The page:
Stephanie Ciccarelli is the Chief Brand Officer and Co-Founder of Voices.com, the largest voice-over marketplace in the world.
What are the biggest mistakes you see actors make when transitioning from on-camera acting to voiceovers?
Stephanie Ciccarelli: There are a few things that on-camera actors can think about before they get into voice acting. The first thing is that their voice plays a central role in booking a job. This may seem obvious, but it can be easy for an on-camera actor to neglect certain aspects that contribute to voice-over performance. Dressing appropriately is one of those things. You don’t want to wear clothing or jewelry that makes noise. The microphone captures every little sound you make, so dressing for success is helpful in that regard. Also, many actors who come from theater think that everything they do with their voice needs to be ‘big.’ For actors gracing the stages of Broadway and beyond, it can be harder to dial back the volume because they are used to projecting, even belting, their voices to reach the back of a crowded theater or auditorium. Voice-over is more about subtlety and oftentimes, less is more. Don’t be afraid of starting big though, because it’s easier to pull a performance back then it is to draw out more from a talent. Lastly, voice-over is not so much about the voice but how it is used. When talent keep their voice type in mind and develop a signature voice (just as they might perform certain types of roles on-camera), they’ll find that making the transition to voice acting is a lot easier because they’ll know which kind of vocal roles they are better suited to.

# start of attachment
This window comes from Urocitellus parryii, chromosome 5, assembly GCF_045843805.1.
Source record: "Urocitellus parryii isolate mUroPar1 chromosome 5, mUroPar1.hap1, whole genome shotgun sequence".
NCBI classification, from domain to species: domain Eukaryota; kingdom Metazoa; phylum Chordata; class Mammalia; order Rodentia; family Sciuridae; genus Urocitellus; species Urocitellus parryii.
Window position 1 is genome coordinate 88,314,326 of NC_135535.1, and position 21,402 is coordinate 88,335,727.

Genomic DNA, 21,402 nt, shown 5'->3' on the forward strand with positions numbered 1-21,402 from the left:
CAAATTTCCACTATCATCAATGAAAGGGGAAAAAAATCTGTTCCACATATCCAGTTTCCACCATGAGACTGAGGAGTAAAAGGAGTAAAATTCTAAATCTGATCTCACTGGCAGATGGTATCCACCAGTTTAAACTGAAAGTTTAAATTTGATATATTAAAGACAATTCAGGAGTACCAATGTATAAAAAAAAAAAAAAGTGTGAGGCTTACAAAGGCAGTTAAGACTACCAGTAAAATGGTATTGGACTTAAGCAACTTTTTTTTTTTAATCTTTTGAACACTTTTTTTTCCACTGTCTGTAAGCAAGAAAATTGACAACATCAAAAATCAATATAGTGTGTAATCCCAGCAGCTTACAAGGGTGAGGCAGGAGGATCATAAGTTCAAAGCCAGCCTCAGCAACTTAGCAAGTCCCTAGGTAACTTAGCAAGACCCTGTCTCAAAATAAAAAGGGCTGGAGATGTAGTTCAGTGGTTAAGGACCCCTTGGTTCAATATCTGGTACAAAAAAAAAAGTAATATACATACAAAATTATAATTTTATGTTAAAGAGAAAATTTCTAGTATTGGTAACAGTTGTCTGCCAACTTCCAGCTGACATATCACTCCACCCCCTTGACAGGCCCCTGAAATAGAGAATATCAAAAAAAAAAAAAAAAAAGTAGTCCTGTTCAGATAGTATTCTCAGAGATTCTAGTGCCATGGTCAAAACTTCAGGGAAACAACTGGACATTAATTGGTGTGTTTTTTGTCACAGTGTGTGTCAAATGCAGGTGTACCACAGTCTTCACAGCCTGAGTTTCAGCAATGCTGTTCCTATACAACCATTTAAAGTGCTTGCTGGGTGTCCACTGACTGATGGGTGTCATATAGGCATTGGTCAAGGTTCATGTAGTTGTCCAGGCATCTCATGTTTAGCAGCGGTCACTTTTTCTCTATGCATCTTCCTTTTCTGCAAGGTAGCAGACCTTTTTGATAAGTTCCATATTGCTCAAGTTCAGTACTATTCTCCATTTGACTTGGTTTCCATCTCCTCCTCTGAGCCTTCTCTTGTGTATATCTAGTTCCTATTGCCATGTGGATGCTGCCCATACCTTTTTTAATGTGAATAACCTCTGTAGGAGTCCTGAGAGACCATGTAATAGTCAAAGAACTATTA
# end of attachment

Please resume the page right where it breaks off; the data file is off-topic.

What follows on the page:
What tips do you have for actors for creating their own home studio?
Stephanie Ciccarelli: Good questions! As someone working in voice-over professionally, you’ll want access to your home studio at any time of day. That said, make sure your studio space is properly treated to create an optimal environment for audio recording. Buy gear that you understand and seek guidance on determining which microphone works best with your voice. Not all mics are created equal! Test a variety of microphones out before settling on one that captures the core of your voice and highlights its nuances in the best possible light. Learning microphone technique is paramount, so don’t neglect to ask for help in that area. As you invest more time in voice acting and start seeing results, other doors may open to you. Down the road you’ll want to seriously consider investing in an isolation booth. You can build your own or may opt to purchase one and have it installed in your home. There are other solutions for cutting down on noise (think of mini vocal booths that you can take with you on the road), so be sure to shop around a bit regarding soundproofing or room treatment options. The bottom line? Having a space you feel comfortable and confident recording broadcast-quality audio in will empower you to audition more and get work done. Productivity is important! Don’t let external factors (like the neighbor’s lawnmower or the dog barking next door) dictate your work schedule.
Social media is becoming an essential part of an actor’s marketing toolkit? How can an actor use social media for their voiceover career?